The Principles of Law


Law is a set of general rules and norms that govern the conduct of individuals. These rules are usually based on the general welfare of the society. A law can be either general or specific in nature. Some general principles of law include: Accessibility, Predictability, and Uniformity. The principles of law are also important in business and government.

Rule by general norms

Rule by general norms is a system of social organization that is based on a shared set of norms. These norms are defined by an agreed-upon standard of values. The power to make laws is a function of political power, and the military cannot command it. Its application varies from country to country, and revolts against political-legal authority are rare.


Predictability is essential for the functioning of the legal system. It is the basis of justice, according to Aristotle. Historically, the idea of law being predictable dates back to the Code of Hammurabi and the Mosaic law. Several philosophers, including Thomas Aquinas, Montesquieu, and Justice Holmes, have addressed the subject. Today, scholars such as Richard Epstein have written extensively on the subject. But before getting too excited, we need to know a little more about how the law works.


Increasing interstate business and individual movement has led to the need for greater uniformity in the law, which can be addressed through federal and state legislation. Federal securities law and uniformity of the laws of certain states are examples of solutions to this need. The history of uniformity of law in the United States goes back to the late nineteenth century.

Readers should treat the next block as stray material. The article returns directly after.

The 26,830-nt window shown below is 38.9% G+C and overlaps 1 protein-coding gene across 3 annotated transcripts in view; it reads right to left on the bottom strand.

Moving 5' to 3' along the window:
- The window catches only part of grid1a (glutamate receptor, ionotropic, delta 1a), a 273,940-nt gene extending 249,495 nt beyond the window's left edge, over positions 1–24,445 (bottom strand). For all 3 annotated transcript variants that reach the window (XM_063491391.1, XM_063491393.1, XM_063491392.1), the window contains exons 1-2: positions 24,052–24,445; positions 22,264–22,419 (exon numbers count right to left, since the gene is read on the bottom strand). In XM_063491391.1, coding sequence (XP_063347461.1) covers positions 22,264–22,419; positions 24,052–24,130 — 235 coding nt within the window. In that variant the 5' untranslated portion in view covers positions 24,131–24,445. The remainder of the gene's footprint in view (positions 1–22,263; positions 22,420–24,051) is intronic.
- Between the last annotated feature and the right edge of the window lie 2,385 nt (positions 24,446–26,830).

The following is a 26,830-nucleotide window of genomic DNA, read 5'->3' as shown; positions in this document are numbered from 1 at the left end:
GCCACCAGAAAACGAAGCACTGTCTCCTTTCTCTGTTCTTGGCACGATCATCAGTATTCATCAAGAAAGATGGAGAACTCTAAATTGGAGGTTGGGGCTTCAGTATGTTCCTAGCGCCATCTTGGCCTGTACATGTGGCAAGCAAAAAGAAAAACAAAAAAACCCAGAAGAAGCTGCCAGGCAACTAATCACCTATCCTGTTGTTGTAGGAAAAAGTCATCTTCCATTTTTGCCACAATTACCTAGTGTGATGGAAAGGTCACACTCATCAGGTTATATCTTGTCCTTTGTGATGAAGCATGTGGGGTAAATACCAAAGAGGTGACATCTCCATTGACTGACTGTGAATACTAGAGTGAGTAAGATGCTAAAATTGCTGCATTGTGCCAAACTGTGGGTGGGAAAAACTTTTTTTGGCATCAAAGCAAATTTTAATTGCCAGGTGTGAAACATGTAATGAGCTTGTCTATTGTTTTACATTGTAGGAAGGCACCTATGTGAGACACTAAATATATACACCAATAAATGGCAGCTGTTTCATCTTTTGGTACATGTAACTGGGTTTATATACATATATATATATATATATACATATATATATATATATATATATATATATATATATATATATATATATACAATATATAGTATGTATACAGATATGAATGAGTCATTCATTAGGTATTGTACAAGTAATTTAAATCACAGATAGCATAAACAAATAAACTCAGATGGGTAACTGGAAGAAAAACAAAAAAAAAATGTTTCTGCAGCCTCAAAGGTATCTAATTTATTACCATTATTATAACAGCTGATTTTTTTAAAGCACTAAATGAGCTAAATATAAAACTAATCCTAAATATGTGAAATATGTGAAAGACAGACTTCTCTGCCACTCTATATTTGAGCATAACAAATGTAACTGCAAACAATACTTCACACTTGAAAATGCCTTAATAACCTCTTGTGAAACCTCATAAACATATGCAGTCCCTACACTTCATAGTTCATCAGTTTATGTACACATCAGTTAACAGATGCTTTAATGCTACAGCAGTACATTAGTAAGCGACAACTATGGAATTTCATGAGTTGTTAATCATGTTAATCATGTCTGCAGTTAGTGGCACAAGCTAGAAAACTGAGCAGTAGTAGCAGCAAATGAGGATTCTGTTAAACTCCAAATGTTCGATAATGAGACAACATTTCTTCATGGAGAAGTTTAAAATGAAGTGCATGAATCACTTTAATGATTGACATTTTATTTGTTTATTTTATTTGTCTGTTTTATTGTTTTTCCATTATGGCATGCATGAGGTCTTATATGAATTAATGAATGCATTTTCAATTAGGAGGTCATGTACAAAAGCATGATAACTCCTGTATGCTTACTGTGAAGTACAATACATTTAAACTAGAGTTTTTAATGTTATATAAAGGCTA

The accessibility law is a legal requirement to make websites accessible to people with disabilities. It is enforced by the Equality and Human Rights Commission, which can take legal action against organizations that fail to comply with these requirements. The law also mandates that websites should have accessible content.

Space law

Space law is a set of international laws which regulate the activities of humans and other life in outer space. These laws are established by the Outer Space Treaty and provide guidance for peaceful exploration of space. For example, the treaty prohibits nuclear weapons from being placed in orbit, as well as the stationing of military personnel in space. Further, space activities must be peaceful and not pose a threat to the planet.

Tax law

Tax law, also known as revenue law, sets up rules and procedures for public authorities to collect and assess taxes. These rules and procedures can vary from country to country. However, the general idea is that they exist to help citizens avoid paying more taxes than they must.